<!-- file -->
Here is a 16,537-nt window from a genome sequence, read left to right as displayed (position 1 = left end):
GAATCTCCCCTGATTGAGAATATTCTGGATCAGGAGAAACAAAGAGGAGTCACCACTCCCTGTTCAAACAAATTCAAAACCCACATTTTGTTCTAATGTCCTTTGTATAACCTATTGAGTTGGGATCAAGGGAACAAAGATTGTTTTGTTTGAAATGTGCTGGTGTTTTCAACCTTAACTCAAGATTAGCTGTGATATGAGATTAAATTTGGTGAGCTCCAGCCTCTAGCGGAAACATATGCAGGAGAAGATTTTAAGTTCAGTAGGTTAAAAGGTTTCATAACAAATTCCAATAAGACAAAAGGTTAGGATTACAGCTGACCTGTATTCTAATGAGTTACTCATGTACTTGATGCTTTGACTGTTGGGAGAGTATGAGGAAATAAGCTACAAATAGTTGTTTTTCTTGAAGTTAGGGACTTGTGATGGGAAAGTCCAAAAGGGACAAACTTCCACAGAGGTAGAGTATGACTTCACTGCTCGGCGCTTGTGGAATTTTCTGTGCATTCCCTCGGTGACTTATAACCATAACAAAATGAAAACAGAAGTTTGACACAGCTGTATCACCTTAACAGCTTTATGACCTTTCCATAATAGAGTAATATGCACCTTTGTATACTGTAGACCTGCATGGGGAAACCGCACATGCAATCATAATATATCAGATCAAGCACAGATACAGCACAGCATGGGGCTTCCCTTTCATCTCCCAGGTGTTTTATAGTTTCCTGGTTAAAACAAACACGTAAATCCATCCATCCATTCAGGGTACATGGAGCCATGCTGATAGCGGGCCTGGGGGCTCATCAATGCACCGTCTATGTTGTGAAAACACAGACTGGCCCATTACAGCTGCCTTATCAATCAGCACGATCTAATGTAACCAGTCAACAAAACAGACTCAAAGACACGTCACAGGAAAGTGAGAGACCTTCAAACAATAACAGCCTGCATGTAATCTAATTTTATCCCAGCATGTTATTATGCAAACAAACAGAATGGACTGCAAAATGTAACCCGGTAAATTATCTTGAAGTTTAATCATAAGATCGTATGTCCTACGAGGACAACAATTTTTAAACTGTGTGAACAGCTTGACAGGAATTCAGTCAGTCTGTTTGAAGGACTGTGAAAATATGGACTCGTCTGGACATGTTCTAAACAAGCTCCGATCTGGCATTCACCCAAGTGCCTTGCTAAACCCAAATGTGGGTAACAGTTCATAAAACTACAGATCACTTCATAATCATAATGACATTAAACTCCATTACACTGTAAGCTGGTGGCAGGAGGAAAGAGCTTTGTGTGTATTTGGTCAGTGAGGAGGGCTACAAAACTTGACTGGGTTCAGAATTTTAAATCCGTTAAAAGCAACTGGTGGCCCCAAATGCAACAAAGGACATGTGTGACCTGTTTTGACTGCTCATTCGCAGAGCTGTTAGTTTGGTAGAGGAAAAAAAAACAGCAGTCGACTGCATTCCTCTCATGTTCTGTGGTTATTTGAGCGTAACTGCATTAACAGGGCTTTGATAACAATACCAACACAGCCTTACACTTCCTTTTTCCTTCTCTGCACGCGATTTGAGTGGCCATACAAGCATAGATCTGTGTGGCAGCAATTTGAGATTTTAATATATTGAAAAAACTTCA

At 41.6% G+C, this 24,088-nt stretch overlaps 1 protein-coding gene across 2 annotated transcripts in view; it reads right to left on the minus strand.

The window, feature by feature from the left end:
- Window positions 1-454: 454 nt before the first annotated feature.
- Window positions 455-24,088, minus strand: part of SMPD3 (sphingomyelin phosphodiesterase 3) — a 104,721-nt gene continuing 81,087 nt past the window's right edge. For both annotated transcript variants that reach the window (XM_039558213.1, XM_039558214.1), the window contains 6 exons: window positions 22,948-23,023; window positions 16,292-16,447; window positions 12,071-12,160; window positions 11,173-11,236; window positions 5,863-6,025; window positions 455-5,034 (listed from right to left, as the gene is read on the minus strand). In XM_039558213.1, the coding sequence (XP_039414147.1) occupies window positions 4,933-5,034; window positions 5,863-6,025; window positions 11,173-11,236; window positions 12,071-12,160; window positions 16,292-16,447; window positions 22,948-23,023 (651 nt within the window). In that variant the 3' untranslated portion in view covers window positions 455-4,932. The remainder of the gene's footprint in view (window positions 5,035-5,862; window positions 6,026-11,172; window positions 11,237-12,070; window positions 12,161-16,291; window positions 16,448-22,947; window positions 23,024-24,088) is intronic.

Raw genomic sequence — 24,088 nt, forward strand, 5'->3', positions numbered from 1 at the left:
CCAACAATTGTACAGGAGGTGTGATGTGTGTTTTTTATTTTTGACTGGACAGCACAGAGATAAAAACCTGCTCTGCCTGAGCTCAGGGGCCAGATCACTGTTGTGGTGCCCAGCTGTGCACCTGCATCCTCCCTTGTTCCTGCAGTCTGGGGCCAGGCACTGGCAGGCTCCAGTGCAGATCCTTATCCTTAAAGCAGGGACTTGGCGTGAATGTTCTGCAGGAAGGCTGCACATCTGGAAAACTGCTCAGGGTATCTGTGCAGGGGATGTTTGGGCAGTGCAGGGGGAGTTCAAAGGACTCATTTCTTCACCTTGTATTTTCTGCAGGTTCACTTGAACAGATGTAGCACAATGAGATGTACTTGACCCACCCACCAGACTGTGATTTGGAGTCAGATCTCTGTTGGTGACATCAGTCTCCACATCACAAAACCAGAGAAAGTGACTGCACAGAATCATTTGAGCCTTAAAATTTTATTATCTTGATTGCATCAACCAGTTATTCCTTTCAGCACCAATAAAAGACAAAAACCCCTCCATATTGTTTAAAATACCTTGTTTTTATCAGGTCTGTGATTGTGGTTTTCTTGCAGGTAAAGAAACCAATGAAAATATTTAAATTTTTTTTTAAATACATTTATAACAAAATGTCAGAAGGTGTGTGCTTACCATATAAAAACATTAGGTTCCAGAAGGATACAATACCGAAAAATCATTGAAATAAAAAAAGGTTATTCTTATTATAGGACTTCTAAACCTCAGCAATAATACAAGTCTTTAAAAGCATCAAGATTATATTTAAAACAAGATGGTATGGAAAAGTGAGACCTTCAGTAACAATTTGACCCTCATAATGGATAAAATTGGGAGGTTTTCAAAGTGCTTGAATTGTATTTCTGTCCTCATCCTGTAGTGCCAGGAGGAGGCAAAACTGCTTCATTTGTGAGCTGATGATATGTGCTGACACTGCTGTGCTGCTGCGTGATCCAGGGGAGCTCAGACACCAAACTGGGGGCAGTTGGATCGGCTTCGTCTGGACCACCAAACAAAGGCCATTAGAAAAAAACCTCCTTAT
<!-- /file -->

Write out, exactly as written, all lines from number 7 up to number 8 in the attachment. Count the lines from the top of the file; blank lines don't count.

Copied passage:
Raw genomic sequence — 24,088 nt, forward strand, 5'->3', positions numbered from 1 at the left:
CCAACAATTGTACAGGAGGTGTGATGTGTGTTTTTTATTTTTGACTGGACAGCACAGAGATAAAAACCTGCTCTGCCTGAGCTCAGGGGCCAGATCACTGTTGTGGTGCCCAGCTGTGCACCTGCATCCTCCCTTGTTCCTGCAGTCTGGGGCCAGGCACTGGCAGGCTCCAGTGCAGATCCTTATCCTTAAAGCAGGGACTTGGCGTGAATGTTCTGCAGGAAGGCTGCACATCTGGAAAACTGCTCAGGGTATCTGTGCAGGGGATGTTTGGGCAGTGCAGGGGGAGTTCAAAGGACTCATTTCTTCACCTTGTATTTTCTGCAGGTTCACTTGAACAGATGTAGCACAATGAGATGTACTTGACCCACCCACCAGACTGTGATTTGGAGTCAGATCTCTGTTGGTGACATCAGTCTCCACATCACAAAACCAGAGAAAGTGACTGCACAGAATCATTTGAGCCTTAAAATTTTATTATCTTGATTGCATCAACCAGTTATTCCTTTCAGCACCAATAAAAGACAAAAACCCCTCCATATTGTTTAAAATACCTTGTTTTTATCAGGTCTGTGATTGTGGTTTTCTTGCAGGTAAAGAAACCAATGAAAATATTTAAATTTTTTTTTAAATACATTTATAACAAAATGTCAGAAGGTGTGTGCTTACCATATAAAAACATTAGGTTCCAGAAGGATACAATACCGAAAAATCATTGAAATAAAAAAAGGTTATTCTTATTATAGGACTTCTAAACCTCAGCAATAATACAAGTCTTTAAAAGCATCAAGATTATATTTAAAACAAGATGGTATGGAAAAGTGAGACCTTCAGTAACAATTTGACCCTCATAATGGATAAAATTGGGAGGTTTTCAAAGTGCTTGAATTGTATTTCTGTCCTCATCCTGTAGTGCCAGGAGGAGGCAAAACTGCTTCATTTGTGAGCTGATGATATGTGCTGACACTGCTGTGCTGCTGCGTGATCCAGGGGAGCTCAGACACCAAACTGGGGGCAGTTGGATCGGCTTCGTCTGGACCACCAAACAAAGGCCATTAGAAAAAAACCTCCTTAT